For what is worth, here are the numbers. The numbers are the winning percentage for A, B and C respectively if A is the next player to take.

1 left: (0, 100, 100)
2 left: (100, 0, 100)
3 left: (100, 50, 50)
4 left: (100, 50, 50)
5 left: (100, 50, 50)
6 left: (100, 50, 50)
7 left: (100, 100, 0)
8 left: (50, 100, 50)
9 left: (50, 75, 75)
10 left: (75, 50, 75)
11 left: (75, 62.5, 62.5)
12 left: (75, 62.5, 62.5)
13 left: (75, 62.5, 62.5)
14 left: (75, 50, 75)
15 left: (75, 75, 50)
16 left: (75, 75, 50)
17 left: (75, 75, 50)
18 left: (75, 75, 50)
19 left: (75, 75, 50)
20 left: (50, 75, 75)
21 left: (75, 50, 75)
22 left: (75, 62.5, 62.5)
23 left: (75, 62.5, 62.5)
24 left: (75, 62.5, 62.5)
25 left: (75, 62.5, 62.5)
26 left: (75, 75, 50)
27 left: (62.5, 75, 62.5)
28 left: (62.5, 68.8, 68.8)
29 left: (68.8, 62.5, 68.8)
30 left: (68.8, 65.6, 65.6)
31 left: (68.8, 65.6, 65.6)
32 left: (68.8, 65.6, 65.6)
33 left: (68.8, 65.6, 65.6)
34 left: (68.8, 65.6, 65.6)
35 left: (65.6, 68.8, 65.6)
36 left: (65.6, 67.2, 67.2)
37 left: (67.2, 65.6, 67.2)
38 left: (67.2, 66.4, 66.4)
39 left: (67.2, 66.4, 66.4)
40 left: (67.2, 66.4, 66.4)

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  • 1
    $\begingroup$ This approach is definitely the way to solve this game. You may also notice, that the will never be 7 candies to choose from: C, whose turn was last, would never make such a bad choice. $\endgroup$ – Bass Aug 14 '18 at 12:21
  • $\begingroup$ That's a really good point. $\endgroup$ – jafe Aug 14 '18 at 12:22
  • $\begingroup$ From 14, you can reach either 9 or 10, both giving 75% for the previous player, so the percentages should be the same as for 11-13. (I posted my intended solution as a self-answer somewhere below, but that will spoil the shortcut thingy altogether.) $\endgroup$ – Bass Aug 17 '18 at 16:09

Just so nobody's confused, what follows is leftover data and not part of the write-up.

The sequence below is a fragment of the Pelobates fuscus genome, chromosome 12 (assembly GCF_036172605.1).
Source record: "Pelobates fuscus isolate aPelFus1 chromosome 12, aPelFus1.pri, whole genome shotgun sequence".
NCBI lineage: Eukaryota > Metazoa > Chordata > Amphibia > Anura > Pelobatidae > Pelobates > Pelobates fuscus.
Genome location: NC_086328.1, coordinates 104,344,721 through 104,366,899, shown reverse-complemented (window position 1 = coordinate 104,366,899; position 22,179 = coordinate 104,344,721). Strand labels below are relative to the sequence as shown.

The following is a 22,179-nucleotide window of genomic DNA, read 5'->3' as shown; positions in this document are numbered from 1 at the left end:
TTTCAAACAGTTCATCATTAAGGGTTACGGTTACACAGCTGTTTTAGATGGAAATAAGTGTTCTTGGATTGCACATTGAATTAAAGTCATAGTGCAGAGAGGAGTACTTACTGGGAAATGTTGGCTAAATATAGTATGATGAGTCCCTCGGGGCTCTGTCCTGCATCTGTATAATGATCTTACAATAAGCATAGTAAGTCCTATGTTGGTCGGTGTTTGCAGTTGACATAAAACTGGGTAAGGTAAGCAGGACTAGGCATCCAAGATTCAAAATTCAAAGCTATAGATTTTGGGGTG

• $\begingroup$ Yeah there's an error there. I have a feeling it'll come up as equivalent to your solution once fixed... $\endgroup$ – jafe Aug 17 '18 at 16:14
  • $\begingroup$ I think so too. I only calculated the values for the first < 20 candies when I was verifying my solution, but these numbers look very familiar. $\endgroup$ – Bass Aug 17 '18 at 16:15
4
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With this information:

To be perfectly rational and impartial, only wanting to maximise their own chance of winning.

and it is assumed that

Everyone is taking as many candles as possible where they would not lose the game (who doesnt like candies), because at some points taking 3 candles or 4 candles are indifferent for some players but it could change the outcomes for other players.

If there were 5 candles

1- Bob will go first or last to guarantee not to lose, because whoever go first will take 4 candles, and the second player would lose for sure. Whoever go first would not go for 3 candles even if first player would be still guaranteeing to win because of the assumption given at the very beginning. Because it will change the game so much for the further parts. If first player would be taking 3 candles, last player would be losing, second player would be winning etc.

If there were 6 candles,

2- Bob will go first or last, bob will take 5 candles, because he would not lose after taking 5 candles anyway and second player will lose. or being last player is a default win too.

If there were 7,8,9,10 candles,